One of the great things about a list of predictions is that seldom does anyone come back and see how accurate you were!
In spite of that, these are based on my best sense of the top priorities facing information technologists in the arenas of advanced health technology, mobile health, analytics, clinical research and precision medicine.
Here they are:
1. Natural Language Processing: The importance of the majority of the content in most electronic medical records – unstructured text - will continue to increase. The needs of clinical decision support, predictive analytics, cohort identification, clinical trial recruiting, and comparative effectiveness efforts will drive clinicians and researchers to demand the reliable mining of this promising resource. And the ability of computer algorithms, ontologies and the informaticists that build and maintain them to derive real value from the vastly diverse mixture of unstructured text will continue to fall short. But millions will be spent in pursuit. Because we have to keep trying.
2. Predictive analytics: Real value will be delivered by this technology. In fact the question will shift from “Can we predict?” to “Who do we inform about a prediction?” and “How soon is too soon to predict a future event?” The value of prediction is only realized if those who can intervene to prevent a predicted bad outcome or ensure a good outcome are informed at the right moment and in the appropriate workflow to easily intervene. False positives and false negatives must be avoided at all costs lest clinicians lose faith and ignore the predictions.
3. Wearables: All three of my sons are now wearing FitBits and competing with each other! My Apple Watch and a great app – Heart Watch – provide me almost 24 hour monitoring of my heart rate. The benefits of the devices and associated apps directly to the user are obvious and catching on rapidly. Enabling the patient and their provider to share this data in real time will spread more slowly. But it will spread in 2016. Specific chronic conditions and clinical use cases (post–surgery mobility, wound management, infection detection, hypertension management, glucose monitoring, sleep studies, etc.) will be tracked or measured on your smartphone. Your clinical team will use the data to help you heal, stay healthy or remotely predict when to remove your surgical drain. And your employer may reduce your insurance premiums if you meaningfully use a device to boot!
4. Mobile health: I pioneered real-time mobile health on a Palm VII in 2000. Really. So why am I not a multi-millionaire venture capitalist now? Well it was 10 years before the iPhone for one. Secondly, I ran out of patience and money waiting for more than 5 percent of the clinicians to adopt the fragile, battery challenged, connectivity starved technology. Clearly we have passed that point! In fact almost every nurse, doctor, case manager, and staff member is expecting to use a smartphone to complete some portion of their daily work tasks in the same way they use a mobile device to complete more and more of their non-work tasks (messaging, banking, social media, shopping, video watching, gaming, etc.). This does not mean we can remove all of the desktops and WOWs from the buildings. But mobile health is here to stay and each task performed by our mobile health workers needs to be assessed to determine if it can be more efficiently performed on a smartphone. And many of us will need to buy or build this technology independent of what the mainstream vendors (Epic, Cerner, etc.) provide. Health workers will demand the same cool look, feel and efficiency they currently enjoy with their personal apps and the vendors will be challenged to keep pace.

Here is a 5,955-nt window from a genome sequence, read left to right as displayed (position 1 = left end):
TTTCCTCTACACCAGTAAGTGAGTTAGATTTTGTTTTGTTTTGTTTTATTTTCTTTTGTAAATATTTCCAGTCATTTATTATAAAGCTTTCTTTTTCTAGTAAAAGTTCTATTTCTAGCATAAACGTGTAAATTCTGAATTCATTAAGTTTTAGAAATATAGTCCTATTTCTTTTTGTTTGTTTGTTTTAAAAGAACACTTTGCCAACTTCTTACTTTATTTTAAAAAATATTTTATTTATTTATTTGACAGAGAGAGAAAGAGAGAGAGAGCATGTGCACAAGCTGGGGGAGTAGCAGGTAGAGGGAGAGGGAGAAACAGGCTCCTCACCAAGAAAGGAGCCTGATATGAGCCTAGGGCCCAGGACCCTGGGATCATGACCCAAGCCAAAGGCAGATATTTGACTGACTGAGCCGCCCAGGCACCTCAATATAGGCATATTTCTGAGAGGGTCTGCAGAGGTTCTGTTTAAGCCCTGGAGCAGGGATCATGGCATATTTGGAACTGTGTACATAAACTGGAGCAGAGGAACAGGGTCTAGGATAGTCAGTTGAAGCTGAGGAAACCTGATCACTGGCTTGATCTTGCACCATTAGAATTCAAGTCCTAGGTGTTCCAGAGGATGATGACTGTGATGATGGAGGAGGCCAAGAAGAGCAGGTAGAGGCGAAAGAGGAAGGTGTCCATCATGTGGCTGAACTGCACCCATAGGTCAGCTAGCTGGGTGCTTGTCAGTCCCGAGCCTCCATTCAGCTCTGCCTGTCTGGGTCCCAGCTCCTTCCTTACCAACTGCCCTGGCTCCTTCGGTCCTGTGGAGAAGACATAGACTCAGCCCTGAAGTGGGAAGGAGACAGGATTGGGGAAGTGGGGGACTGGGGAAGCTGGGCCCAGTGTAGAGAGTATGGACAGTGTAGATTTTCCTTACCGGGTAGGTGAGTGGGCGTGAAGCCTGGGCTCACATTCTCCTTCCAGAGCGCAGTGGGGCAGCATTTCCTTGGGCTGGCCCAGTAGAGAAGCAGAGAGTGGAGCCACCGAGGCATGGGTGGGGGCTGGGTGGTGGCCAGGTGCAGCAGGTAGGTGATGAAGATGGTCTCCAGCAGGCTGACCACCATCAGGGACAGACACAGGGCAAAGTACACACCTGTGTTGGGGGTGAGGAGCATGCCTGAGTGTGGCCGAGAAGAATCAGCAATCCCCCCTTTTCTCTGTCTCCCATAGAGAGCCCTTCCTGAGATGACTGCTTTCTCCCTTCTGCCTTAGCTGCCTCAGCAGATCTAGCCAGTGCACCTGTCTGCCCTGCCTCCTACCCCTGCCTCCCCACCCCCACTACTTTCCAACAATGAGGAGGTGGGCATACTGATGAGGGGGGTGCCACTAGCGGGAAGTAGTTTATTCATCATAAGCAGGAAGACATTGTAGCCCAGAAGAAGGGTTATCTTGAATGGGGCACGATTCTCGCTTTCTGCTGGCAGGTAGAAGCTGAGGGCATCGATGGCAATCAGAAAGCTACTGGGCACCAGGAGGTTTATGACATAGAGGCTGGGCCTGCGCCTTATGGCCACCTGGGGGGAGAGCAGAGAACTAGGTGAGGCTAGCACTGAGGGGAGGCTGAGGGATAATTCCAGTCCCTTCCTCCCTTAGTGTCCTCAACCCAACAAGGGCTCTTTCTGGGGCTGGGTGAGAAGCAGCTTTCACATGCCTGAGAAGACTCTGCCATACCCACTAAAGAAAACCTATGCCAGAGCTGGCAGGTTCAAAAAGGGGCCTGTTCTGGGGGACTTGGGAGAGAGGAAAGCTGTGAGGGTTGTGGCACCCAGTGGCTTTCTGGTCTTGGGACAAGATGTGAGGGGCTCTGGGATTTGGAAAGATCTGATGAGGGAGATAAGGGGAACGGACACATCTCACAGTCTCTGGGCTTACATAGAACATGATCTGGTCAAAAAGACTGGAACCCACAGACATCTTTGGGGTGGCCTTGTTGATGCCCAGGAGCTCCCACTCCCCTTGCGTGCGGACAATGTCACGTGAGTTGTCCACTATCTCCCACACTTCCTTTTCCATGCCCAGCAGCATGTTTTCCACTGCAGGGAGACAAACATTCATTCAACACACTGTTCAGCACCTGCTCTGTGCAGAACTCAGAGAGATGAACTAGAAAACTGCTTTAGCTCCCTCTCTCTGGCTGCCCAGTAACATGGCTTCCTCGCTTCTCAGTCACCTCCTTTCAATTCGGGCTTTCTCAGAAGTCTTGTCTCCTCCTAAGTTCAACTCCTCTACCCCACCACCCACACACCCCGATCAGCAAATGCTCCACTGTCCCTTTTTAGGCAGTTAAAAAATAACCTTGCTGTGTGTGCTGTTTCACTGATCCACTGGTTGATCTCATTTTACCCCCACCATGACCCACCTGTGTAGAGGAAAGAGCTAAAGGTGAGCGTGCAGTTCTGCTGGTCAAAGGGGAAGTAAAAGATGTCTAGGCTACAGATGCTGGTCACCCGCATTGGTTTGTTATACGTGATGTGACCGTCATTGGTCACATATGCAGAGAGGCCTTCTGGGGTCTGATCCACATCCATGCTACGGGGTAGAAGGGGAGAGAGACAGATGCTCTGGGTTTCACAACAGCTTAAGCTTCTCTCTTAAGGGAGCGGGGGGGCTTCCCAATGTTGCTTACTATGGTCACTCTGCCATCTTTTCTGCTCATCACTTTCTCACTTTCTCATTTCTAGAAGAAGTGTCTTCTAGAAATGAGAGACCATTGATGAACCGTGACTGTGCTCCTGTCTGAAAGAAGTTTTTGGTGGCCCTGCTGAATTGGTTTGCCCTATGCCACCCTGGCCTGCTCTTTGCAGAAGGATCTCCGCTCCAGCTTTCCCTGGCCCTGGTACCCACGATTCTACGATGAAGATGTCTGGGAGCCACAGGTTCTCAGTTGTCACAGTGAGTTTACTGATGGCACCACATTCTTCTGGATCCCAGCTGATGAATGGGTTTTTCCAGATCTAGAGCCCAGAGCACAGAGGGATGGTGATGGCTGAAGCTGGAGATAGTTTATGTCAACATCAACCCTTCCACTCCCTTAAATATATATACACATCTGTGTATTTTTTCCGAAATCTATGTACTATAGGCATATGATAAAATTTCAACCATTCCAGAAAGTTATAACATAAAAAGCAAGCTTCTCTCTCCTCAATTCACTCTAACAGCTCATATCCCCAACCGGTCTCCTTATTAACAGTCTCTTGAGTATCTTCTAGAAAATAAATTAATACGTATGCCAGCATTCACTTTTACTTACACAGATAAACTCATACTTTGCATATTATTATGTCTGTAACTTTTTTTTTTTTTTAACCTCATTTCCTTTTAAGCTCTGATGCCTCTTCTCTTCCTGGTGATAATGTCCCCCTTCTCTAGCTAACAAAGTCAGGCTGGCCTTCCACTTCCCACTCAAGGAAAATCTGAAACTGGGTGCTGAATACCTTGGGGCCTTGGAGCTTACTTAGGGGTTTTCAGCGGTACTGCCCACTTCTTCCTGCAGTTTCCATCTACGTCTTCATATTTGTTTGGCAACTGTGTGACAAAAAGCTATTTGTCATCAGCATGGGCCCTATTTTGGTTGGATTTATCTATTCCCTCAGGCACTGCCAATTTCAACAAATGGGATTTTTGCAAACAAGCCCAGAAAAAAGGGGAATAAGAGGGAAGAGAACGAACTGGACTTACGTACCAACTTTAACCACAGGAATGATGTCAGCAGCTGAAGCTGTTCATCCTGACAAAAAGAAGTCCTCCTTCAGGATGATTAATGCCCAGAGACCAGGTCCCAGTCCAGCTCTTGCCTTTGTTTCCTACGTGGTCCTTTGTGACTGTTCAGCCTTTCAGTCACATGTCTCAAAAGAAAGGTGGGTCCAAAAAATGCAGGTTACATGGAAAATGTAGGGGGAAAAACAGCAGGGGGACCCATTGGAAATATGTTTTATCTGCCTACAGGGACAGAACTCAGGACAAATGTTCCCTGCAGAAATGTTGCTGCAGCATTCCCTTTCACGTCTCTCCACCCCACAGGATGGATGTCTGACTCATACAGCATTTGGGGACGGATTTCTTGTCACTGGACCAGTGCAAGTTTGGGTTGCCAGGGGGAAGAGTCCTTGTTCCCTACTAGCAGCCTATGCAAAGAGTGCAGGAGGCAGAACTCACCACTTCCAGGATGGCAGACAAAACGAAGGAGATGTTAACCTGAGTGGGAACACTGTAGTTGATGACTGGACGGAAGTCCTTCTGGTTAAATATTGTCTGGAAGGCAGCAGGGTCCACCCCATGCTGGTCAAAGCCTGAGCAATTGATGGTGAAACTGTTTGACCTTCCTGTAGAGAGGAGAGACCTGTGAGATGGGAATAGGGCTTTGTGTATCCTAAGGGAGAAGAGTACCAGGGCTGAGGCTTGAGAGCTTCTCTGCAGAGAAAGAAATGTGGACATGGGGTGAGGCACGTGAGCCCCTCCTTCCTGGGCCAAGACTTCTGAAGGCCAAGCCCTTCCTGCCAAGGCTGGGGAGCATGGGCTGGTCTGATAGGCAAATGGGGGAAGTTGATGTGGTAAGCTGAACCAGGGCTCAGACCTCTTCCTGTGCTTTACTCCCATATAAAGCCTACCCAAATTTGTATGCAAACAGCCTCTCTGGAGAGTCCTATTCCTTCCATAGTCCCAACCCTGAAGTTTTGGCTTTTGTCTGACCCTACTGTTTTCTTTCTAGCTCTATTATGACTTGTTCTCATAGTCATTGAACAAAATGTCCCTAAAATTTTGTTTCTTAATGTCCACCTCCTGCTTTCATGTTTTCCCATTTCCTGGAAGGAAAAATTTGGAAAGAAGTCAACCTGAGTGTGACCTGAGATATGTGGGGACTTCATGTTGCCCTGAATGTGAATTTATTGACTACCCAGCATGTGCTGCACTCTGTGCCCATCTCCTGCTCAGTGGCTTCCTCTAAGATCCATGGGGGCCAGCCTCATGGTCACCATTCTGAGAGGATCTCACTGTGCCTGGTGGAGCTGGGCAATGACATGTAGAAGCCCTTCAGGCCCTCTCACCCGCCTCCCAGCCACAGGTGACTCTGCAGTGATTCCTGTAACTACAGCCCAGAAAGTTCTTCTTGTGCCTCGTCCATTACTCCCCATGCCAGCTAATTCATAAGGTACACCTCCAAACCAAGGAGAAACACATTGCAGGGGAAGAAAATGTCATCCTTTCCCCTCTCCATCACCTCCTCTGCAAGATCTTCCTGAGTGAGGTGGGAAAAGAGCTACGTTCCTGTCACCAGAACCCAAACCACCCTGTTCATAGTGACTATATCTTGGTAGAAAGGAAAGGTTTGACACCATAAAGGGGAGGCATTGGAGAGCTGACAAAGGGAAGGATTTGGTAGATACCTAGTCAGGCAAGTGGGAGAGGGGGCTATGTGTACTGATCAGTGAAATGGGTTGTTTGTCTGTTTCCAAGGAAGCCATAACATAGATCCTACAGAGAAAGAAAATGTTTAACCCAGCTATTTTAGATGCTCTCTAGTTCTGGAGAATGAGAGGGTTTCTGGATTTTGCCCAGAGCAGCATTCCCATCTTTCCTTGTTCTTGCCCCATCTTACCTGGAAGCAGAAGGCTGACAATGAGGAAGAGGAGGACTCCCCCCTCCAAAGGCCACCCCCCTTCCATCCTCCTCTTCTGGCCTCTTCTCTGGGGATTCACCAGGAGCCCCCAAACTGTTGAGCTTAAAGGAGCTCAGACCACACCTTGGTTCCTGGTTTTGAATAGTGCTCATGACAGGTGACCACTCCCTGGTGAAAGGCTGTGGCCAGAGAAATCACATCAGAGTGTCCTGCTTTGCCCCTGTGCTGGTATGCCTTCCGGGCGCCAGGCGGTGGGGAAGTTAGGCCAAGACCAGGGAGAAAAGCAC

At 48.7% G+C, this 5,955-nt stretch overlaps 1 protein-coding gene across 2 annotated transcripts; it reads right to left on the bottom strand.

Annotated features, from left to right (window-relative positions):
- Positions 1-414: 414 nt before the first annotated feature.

5. Clinical research: Clinical researchers have grown tired of having to maintain separate research databases containing discrete data manually abstracted from the electronic medical record. They don’t want to use clinical trial management systems that function in a parallel research universe separate from the clinical enterprise. Industry sponsors of research at academic medical centers want to mine the electronic medical record content before the trial starts to ensure inclusion and exclusion criteria are realistic and trial recruitment goals are achievable. All of these trends will put pressure on EMR vendors to enable their products to integrate more tightly with the processes and data associated with clinical research. Academic medical centers, clinical research organizations, pharmaceutical companies and medical device companies will develop ways to work more closely to shorten the drug and device development timelines and reduce development costs.
6. Precision Medicine: It has been stated that there is a lot of precision but not a lot of medicine in the world of precision medicine. This sentiment stems from several challenges: bringing the genetic result data into the EMR in a way that clinicians can act on it has yet to be developed by EMR vendors; the science of genetics is changing rapidly and determining the best course of clinical action based on clinically actionable genetic variants (germ line or somatic) is a moving target and, consequently, the software that manages the genetic pipeline processing and result generation continues to evolve at a rapid pace; external genetic testing vendors are reluctant to share their discrete data results and have not built the infrastructure to allow for two way exchange of test orders and test results with EMRs; and, lastly, standards for electronic exchange of discrete genetic results are insufficient and continue to evolve as the science evolves.
These challenges will not be resolved in 2016 but leading clinical research enterprises will make progress. Another mini-prediction: Most healthcare organizations will choose to develop their own solutions in-house.
Brian Wells is associate vice president of health technology and academic computing at Penn Medicine.